Home Business Mubayiwa Appointed Standard Chartered Zimbabwe CEO

Mubayiwa Appointed Standard Chartered Zimbabwe CEO

by reporter263
Britain’s Standard Chartered Bank Bails Out Zimbabwe Government

Mubaiwa Mubayiwa

Standard Chartered Zimbabwe has named Mubaiwa Mubayiwa as CEO, replacing Ralph Watungwa, who leaves after ‘misconduct’ allegations.

He was Head of Corporate Commercial and Institutional Banking previously.

At a time Stanchart plc is exiting Zimbabwe and other markets, bank says Mubayiwa’s appointment is “critical in ensuring a smooth transition of the process”

Ralph Watungwa was suspended on allegations of abuse of a foreign currency auction run by the central bank, as well as improperly authorising renovations at buildings owned by the bank.

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StanChart’s local unit is the oldest financial institution in Zimbabwe, founded in 1892 in a tent in Bulawayo two years after an expedition backed by Cecil John Rhodes set up a presence in the country, then as Southern Rhodesia.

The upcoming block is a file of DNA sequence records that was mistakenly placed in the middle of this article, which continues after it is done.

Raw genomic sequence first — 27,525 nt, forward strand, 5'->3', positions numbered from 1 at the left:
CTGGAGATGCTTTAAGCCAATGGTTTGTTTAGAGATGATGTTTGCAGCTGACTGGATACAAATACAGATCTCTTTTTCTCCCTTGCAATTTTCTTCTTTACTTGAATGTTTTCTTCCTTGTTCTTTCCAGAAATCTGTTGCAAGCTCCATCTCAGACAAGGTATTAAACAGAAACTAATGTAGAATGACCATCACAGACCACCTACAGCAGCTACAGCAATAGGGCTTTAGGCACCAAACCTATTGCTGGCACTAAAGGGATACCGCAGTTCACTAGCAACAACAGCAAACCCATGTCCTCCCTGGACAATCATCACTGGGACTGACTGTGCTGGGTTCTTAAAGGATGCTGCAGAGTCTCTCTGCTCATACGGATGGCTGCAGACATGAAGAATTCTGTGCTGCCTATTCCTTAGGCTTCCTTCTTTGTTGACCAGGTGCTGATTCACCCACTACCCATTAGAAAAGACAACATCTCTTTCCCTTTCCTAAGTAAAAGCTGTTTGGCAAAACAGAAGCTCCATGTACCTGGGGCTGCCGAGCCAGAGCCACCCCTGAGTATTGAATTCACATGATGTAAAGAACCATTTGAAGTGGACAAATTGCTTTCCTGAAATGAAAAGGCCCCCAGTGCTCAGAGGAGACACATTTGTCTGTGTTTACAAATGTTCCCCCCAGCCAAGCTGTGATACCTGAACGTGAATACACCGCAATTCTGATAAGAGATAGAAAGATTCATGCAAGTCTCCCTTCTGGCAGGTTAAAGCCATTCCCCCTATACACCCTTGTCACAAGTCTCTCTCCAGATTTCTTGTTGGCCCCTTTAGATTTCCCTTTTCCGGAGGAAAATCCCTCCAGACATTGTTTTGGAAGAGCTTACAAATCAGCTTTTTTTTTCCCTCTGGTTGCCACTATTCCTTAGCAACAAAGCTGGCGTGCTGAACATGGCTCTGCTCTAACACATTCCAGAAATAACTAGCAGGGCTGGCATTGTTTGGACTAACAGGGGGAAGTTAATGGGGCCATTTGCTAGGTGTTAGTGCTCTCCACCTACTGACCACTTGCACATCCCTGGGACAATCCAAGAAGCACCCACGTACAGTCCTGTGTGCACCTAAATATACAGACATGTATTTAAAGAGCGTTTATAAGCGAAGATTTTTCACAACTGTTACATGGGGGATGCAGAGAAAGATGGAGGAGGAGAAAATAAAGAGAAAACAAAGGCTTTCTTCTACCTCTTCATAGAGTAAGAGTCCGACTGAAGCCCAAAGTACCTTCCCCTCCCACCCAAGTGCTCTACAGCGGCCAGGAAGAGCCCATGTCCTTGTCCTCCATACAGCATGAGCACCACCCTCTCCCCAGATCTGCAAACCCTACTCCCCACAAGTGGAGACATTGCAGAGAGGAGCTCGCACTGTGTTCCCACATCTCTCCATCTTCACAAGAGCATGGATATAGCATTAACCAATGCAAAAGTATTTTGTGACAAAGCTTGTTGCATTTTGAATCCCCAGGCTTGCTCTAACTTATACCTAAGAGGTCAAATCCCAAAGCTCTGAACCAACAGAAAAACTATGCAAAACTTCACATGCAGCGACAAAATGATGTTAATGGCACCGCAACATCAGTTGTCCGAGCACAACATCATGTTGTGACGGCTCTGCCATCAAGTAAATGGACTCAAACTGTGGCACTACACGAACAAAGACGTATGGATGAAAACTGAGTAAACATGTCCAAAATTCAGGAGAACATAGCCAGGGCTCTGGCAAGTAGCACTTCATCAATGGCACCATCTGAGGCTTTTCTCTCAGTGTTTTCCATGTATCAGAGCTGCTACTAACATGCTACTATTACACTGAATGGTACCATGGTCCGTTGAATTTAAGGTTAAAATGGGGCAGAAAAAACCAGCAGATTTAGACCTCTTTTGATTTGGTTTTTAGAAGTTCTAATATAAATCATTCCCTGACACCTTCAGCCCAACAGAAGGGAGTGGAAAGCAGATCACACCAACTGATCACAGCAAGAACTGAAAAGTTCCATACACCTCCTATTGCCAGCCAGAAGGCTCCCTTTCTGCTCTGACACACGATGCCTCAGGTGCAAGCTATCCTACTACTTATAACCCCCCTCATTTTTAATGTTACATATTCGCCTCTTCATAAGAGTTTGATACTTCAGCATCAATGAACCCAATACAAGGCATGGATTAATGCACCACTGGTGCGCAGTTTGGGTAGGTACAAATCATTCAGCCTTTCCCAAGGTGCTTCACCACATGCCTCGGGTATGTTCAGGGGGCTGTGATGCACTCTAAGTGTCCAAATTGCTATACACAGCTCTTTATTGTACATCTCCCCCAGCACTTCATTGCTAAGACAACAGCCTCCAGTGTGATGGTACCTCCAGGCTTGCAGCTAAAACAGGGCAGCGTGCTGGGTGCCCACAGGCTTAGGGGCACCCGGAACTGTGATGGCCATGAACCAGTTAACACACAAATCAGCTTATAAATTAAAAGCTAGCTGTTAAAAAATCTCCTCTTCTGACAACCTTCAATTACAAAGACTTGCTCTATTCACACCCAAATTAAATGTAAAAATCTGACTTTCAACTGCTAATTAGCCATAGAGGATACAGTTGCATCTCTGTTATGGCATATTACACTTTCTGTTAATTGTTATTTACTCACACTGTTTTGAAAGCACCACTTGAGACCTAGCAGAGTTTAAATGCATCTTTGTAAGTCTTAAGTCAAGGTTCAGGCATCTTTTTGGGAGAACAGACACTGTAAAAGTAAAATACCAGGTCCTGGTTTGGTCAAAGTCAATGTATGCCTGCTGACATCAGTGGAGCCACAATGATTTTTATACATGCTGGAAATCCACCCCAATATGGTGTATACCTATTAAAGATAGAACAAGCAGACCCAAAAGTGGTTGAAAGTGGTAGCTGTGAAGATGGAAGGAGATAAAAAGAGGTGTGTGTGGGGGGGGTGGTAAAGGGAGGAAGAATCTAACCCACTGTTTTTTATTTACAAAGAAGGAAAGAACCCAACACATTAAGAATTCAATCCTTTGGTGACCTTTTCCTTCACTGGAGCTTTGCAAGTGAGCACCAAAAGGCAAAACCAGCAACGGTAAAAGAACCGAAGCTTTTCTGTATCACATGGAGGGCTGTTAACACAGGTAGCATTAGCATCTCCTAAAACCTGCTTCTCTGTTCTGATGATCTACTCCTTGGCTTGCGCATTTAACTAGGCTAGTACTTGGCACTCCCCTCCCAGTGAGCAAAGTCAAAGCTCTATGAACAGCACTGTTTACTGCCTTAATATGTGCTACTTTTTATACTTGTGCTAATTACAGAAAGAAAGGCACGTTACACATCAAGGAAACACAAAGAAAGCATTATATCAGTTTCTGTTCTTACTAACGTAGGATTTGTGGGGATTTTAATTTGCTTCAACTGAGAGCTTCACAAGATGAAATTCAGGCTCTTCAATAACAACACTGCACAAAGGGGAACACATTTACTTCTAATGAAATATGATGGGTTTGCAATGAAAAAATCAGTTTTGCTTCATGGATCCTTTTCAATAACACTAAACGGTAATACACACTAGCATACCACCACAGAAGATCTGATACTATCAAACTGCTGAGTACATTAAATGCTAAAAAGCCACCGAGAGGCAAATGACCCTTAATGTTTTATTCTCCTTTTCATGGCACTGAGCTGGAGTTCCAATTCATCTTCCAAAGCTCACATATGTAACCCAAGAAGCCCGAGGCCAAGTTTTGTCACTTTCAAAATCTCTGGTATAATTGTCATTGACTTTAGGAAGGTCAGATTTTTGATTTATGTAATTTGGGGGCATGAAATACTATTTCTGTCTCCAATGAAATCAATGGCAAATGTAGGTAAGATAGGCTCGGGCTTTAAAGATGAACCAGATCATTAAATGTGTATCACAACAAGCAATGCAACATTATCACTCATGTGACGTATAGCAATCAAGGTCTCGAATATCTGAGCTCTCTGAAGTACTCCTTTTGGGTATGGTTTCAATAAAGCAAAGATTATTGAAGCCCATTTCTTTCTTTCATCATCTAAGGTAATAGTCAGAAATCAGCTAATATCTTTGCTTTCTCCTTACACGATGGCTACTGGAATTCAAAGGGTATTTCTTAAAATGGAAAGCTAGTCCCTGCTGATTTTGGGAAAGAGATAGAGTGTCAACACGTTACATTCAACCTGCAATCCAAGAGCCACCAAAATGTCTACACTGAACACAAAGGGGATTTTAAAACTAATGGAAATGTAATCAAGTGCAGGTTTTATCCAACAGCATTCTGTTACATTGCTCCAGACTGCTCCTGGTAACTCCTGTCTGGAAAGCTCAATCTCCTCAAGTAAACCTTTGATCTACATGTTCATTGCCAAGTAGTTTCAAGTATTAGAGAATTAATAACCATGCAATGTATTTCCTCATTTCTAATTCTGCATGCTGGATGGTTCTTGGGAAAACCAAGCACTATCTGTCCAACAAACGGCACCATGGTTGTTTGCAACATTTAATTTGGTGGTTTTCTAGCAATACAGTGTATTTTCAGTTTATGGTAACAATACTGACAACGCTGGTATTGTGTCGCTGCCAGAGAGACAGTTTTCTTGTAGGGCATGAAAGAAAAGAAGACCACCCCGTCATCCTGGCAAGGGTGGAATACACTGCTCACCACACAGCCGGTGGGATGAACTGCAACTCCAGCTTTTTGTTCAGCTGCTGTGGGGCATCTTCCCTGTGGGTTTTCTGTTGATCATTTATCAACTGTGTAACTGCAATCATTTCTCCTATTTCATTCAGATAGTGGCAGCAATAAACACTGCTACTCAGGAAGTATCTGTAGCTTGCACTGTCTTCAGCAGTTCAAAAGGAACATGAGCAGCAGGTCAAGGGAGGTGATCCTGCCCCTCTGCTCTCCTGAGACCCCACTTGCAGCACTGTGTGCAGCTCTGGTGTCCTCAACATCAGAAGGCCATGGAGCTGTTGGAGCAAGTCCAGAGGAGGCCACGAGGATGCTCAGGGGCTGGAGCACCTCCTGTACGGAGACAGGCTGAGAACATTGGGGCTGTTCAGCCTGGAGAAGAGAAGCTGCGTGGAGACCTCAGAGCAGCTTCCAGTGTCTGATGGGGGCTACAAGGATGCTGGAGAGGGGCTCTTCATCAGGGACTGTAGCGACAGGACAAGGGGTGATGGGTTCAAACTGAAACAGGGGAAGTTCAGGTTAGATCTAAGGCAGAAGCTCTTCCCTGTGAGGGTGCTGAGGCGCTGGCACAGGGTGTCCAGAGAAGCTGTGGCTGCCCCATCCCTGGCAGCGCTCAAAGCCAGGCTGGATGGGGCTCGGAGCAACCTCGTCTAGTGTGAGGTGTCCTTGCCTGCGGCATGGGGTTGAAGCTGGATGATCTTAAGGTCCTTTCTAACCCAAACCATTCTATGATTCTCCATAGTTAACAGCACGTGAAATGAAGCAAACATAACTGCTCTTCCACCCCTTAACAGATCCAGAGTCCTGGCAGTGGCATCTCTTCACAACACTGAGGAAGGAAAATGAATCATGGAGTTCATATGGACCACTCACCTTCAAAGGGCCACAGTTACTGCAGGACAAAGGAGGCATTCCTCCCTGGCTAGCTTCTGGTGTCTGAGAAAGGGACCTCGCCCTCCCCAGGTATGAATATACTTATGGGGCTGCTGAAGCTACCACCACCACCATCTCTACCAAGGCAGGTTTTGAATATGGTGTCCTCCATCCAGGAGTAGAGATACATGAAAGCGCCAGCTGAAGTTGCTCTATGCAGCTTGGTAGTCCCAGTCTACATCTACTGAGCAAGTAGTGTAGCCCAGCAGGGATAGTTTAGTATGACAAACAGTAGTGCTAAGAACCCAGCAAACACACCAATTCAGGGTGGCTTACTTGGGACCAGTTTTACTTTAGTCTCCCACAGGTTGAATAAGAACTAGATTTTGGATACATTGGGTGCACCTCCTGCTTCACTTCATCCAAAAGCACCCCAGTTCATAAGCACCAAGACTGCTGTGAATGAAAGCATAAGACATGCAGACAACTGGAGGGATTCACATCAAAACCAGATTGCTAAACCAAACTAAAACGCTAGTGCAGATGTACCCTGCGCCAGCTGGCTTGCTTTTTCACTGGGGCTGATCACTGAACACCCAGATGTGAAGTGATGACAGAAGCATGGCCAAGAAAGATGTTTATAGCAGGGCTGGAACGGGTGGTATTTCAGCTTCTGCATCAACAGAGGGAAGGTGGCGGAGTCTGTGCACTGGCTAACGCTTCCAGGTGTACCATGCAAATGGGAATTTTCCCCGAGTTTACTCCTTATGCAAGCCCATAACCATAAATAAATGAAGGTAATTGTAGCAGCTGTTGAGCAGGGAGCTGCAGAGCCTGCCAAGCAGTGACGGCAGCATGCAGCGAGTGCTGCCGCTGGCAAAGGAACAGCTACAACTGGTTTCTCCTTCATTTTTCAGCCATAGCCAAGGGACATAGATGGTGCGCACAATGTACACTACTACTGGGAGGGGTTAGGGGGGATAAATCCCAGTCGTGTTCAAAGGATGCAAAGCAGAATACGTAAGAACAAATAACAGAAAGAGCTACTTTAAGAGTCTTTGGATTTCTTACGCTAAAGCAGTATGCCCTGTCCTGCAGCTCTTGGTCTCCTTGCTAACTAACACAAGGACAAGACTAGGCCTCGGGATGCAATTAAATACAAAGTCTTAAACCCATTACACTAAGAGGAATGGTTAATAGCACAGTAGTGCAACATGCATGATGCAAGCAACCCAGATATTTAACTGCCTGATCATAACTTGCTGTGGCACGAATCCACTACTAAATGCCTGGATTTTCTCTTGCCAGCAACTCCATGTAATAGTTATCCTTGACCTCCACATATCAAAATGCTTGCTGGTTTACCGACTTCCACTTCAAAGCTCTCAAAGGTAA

The London-based lender now has 390 employees in the country with a head office in the capital, Harare, and competes with local and SA banks.

After 130 years in the country, Standard Chartered is leaving Zimbabwe. The group has announced it is exiting a number of operations around the world, including Zimbabwe, to cut costs.

The bank said in a statement on Thursday that it will leave Angola, Cameroon, Gambia, Jordan, Lebanon, Sierra Leone and Zimbabwe. Standard Chartered will also close its retail banking units in Tanzania and Ivory Coast, to focus only on corporate banking.

In Zimbabwe, the bank had already significantly cut its branch presence to focus on digital services.

Standard Chartered is the oldest financial institution in the country, having first set up in 1892 as Standard Bank in Bulawayo. In 1969, the bank was forged from the merger of Standard Bank and Chartered Bank. It was fully incorporated in Zimbabwe in 1983.

The group will now look to find a buyer for the bank. In June 2021, StanChart Zimbabwe had assets of Z$17.8 billion. The bank accounts for just 3.25% of all bank loans on the market, according to central bank data.

In 2019, StanChart was fined US$18 million by the US government for violating American sanctions on Zimbabwe by handling transactions for state-owned firms and sanctioned individuals.

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